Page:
Remember Richard Reid, the shoe bomber? At flight attendant recurrent training we learned there was something about the man that made each flight attendant on his flight take note of him right away. For some reason those flight attendants got an uneasy feeling the minute he walked onto the airplane. But no one said a word to each other. At least not until the ordeal was over. If you feel a little uneasy about a certain situation, tell someone. If someone tells you they feel a little weird about a certain situation, listen. I know I do.

Fear on the airplane: A few years ago a passenger on one of my flights from New York to Los Angeles caught my eye. Constantly he kept getting up to use the bathroom, and once behind the locked lavatory door he stayed there for an unusually long amount of time. When I tried to address him as he passed me by to get to his seat, he ignored me – several times.

“There’s a passenger making me a little nervous,” I told a fellow coworker. We were just about to begin the first beverage service.

“The one wearing a black polo shirt and dark sunglasses sitting in a middle seat near the front of the cabin who keeps getting up to use the lavatory?” my coworker asked, nonchalantly rearranging the napkins, stir sticks, and sugar.

Two hundred passengers aboard our flight that day and my coworker knew exactly who I’d been talking about. Coincidence? Maybe. Then again, maybe not. Because right after the passenger wearing the polo shirt returned to his seat, another passenger came running, literally running, down the aisle to the back of the aircraft.

“I’m sitting next to this guy and I can’t explain it, but he’s scaring me!” a young woman cried, literally, she was crying.

I handed her a Kleenex, assuring her I knew exactly who she spoke of and that we, the crew, were not only watching him, but we had already informed the cockpit who had contacted the ground. As soon as the words were out of my mouth another passenger walked into the galley.

Flashing a crew ID, the off duty flight attendant pulled me aside so no one else could hear and whispered, “I just want to let you know that there’s this guy…”

This guy, the one wearing a polo shirt who sat a few rows away from her, had made her nervous. Funny enough, he never did do anything wrong. Yet we continued to keep an eye on him. When we landed in L.A. the aircraft was met by several serious looking men and women dressed in dark suits. An FBI agent pulled me aside and asked a few questions. I told him everything, even though there wasn’t much to tell. Eventually the passenger in question was let go. But how strange is it that the one and only passenger we all feared had been issued a passport two days prior, had purchased a one way ticket with cash, and had a connecting flight to Florida where he said he was going to school?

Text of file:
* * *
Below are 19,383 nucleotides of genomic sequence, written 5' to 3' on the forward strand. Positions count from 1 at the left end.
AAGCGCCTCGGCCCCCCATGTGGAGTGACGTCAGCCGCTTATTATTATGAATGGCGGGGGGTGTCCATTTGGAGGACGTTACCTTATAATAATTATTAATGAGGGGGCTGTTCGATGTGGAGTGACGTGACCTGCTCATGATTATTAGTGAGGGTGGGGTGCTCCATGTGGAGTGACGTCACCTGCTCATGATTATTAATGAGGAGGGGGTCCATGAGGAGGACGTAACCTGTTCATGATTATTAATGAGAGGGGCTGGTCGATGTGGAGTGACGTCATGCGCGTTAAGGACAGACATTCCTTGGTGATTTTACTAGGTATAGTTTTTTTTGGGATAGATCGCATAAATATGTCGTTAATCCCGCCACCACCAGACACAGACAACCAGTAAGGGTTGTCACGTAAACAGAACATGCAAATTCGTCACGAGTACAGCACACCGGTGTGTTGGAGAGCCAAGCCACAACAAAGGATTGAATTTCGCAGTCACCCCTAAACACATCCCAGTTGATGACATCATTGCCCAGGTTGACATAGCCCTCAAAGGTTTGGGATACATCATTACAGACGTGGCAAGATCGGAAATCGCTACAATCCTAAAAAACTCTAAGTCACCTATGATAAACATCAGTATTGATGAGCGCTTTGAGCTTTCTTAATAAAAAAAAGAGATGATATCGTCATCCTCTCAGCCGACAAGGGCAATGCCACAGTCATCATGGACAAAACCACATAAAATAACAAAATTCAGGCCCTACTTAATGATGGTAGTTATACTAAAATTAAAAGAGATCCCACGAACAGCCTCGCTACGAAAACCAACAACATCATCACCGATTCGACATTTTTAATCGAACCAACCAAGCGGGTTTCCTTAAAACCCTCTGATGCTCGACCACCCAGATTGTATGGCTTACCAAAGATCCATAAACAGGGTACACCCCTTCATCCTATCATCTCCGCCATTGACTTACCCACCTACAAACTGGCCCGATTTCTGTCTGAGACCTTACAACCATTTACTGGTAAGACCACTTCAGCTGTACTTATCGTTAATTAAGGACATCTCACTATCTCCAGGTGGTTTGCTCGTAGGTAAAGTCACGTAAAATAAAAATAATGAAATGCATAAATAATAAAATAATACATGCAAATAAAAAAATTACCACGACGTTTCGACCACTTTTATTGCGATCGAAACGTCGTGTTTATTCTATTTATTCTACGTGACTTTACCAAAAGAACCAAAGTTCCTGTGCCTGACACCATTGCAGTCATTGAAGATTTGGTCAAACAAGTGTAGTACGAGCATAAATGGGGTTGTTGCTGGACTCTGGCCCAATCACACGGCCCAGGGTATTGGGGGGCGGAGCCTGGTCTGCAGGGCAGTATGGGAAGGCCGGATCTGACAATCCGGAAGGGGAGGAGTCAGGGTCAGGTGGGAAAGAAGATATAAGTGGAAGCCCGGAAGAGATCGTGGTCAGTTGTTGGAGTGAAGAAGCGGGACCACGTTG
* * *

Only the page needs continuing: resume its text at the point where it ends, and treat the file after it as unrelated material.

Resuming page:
Coincidence? You decide.

On a layover: Once at a layover hotel in a city I no longer remember, I signed in and collected my room key from the front desk in the hotel lobby. Because all the other flight attendants had gone up to their rooms to make the most of our short, nine hour, layover, I stood all alone in my uniform waiting for the elevator. Finally the doors opened wide and I stepped inside. A well dressed man holding a garment bag stood leaning against the mirrored wall. I smiled, and when I went to push the button, I noticed there were no other floors illuminated. Just mine. Immediately I felt a little weary.

When the elevator stopped at my floor, I stepped out, rolling my Travelpro bag behind me. So did the man with the garment bag. I took a left and quickly walked down the hallway. So did the man with the garment bag. My heart began to race. Because I’d read De Gavin’s book, and because I trusted my fear, I passed my room, continuing on down the short hallway to the big red sign that read Exit. The man continued to follow me. Once I reached the fire escape, I circled around and quickly passed the man, heading back to the elevator and down to the lobby to report the incident. Of course I got a new room. Sure, the man with garment bag could have been an innocent guy, but I wasn’t going to take any chances.

Neither should you.

If you haven’t read The Gift of Fear, you really should. It’s an amazing book and I’ve recommended it to more passengers and flight attendants, particularly women, than any other book. What you read may one day save your life.